Suffolk County and Department of Justice Reach Settlement Over Discriminatory Policing

The Suffolk County Police Department has reached a settlement over past discriminatory policing practices.
The Suffolk County Police Department has reached a settlement over past discriminatory policing practices.

The United States Department of Justice and Suffolk County have reached a tentative agreement designed to address the discriminatory policing practices that contributed to the 2008 killing of Marcelo Lucero. The agreement needs to be ratified by the Suffolk Legislature before it can go into effect.

The agreement provides for extensive Federal monitoring of Suffolk County Police Department’s practices over the next three years. In order to provide oversight, the Suffolk Police will have to gather detailed data on traffic stops, hate crimes, and other racially sensitive policing issues. The data will be used to uncover police biases.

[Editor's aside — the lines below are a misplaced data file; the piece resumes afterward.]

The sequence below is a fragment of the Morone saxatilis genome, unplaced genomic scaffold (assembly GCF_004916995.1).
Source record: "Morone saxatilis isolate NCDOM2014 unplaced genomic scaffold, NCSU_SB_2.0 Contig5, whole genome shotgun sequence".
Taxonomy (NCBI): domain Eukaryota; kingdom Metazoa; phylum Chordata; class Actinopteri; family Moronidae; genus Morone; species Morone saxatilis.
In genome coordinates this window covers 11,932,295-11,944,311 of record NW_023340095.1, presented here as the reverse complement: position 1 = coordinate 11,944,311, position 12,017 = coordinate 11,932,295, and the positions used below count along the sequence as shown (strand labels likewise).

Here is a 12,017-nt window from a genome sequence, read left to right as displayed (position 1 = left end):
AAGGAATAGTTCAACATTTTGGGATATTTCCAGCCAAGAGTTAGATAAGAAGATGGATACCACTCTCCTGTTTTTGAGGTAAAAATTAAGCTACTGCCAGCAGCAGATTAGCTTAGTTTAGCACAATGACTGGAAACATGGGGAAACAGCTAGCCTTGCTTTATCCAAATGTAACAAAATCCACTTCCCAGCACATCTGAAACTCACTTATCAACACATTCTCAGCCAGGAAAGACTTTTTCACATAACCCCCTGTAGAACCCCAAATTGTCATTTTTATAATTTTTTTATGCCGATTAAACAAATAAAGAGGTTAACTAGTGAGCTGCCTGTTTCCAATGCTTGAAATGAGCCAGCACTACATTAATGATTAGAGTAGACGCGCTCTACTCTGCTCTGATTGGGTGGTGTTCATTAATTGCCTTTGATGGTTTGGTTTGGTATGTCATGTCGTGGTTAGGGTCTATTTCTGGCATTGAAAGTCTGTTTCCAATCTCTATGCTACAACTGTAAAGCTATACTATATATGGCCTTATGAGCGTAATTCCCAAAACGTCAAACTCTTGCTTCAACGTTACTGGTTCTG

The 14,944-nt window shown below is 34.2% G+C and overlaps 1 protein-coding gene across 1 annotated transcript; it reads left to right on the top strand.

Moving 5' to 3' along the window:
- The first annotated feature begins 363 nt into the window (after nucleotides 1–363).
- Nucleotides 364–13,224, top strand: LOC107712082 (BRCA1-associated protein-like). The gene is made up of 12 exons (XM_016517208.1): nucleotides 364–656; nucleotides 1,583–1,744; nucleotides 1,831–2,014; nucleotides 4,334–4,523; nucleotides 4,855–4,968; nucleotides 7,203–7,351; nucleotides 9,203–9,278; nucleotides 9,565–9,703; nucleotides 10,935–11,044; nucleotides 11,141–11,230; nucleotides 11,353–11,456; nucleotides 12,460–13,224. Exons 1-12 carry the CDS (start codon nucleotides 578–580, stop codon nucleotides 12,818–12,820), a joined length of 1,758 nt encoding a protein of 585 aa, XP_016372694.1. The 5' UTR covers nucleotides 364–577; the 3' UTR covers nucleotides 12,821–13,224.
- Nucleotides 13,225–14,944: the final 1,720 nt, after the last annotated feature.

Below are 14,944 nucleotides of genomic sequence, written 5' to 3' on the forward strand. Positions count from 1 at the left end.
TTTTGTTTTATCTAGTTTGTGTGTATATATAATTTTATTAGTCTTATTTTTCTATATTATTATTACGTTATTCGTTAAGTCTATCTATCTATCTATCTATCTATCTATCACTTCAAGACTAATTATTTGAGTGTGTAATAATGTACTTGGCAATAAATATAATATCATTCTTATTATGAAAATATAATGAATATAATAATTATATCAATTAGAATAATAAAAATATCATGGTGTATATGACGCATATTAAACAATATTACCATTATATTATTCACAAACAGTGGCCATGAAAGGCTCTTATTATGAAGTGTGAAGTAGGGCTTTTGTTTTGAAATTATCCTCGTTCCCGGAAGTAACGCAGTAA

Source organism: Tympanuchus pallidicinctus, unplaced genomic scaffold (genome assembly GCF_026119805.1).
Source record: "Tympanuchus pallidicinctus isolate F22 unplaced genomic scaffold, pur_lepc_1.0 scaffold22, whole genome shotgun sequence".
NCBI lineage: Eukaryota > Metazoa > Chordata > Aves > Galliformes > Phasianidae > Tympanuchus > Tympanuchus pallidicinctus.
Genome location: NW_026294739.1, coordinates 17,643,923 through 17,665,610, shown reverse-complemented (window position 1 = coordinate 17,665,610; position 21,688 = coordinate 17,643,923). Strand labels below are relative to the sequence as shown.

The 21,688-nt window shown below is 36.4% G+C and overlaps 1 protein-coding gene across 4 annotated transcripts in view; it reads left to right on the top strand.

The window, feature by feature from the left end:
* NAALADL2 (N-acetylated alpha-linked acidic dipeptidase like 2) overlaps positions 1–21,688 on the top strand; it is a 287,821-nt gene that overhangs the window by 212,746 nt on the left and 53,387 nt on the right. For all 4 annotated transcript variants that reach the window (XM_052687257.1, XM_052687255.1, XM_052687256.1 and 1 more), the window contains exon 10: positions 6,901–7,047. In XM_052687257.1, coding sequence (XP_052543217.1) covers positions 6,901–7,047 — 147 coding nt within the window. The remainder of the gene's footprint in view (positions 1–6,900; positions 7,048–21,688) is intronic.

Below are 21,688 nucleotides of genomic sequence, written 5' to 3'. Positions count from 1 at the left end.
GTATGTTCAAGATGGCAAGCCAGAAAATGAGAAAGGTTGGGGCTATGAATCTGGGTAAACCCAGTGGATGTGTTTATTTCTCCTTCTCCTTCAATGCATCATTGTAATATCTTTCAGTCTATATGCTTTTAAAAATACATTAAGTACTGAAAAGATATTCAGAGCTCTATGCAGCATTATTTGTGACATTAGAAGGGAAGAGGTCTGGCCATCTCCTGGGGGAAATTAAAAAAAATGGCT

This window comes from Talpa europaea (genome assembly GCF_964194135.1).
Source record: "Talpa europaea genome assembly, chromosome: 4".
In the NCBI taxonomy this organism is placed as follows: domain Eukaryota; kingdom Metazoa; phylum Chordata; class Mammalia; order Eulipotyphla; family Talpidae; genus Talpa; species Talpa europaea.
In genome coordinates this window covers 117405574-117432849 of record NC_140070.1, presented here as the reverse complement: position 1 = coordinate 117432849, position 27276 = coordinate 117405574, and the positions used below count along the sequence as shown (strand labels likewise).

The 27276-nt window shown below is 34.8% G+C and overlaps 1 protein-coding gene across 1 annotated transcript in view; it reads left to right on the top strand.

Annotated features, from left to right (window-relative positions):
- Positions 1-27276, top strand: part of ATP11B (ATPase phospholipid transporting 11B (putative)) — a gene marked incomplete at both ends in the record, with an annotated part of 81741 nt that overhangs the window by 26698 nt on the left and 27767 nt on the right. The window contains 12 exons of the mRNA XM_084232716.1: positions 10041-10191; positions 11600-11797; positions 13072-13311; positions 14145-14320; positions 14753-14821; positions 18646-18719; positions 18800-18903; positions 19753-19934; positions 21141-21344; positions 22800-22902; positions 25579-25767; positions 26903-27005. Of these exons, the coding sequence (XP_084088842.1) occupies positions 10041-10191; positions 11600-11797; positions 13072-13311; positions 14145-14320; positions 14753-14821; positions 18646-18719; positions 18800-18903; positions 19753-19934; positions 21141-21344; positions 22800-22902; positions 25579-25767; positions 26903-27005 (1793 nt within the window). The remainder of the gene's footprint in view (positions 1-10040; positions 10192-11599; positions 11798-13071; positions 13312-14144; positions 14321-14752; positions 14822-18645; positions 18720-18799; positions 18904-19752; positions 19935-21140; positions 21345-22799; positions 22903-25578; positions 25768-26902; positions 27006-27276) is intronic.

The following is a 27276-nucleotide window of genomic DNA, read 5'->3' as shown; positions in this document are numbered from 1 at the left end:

Hate crime data will also be mapped to determine if any trends in bias crimes indicate patterns of community conflict. In addition, the Justice Department says it will be looking at whether possible hate crimes are downgraded by the police department or “undercharged” as they were during Steve Levy’s administration.

The agreement also mandates a high level of language access for Spanish speaking Suffolk residents. The practical effects of its implementation should lead to many new hires of bilingual police officers.

Perhaps most importantly, the agreement requires the police to meet regularly with both the leaders of the Latino community and with grassroots community groups as well. It creates review boards that will monitor implementation and orders community satisfaction surveys to determine how the police are doing in reaching out to immigrants.

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Patrick Young blogs daily for Long Island Wins. He is the Downstate Advocacy Director of the New York Immigration Coalition and Special Professor of Immigration Law at Hofstra School of Law. He served as the Director of Legal Services and Program at Central American Refugee Center (CARECEN) for three decades before retiring in 2019. Pat is also a student of immigration history and the author of The Immigrants' Civil War.

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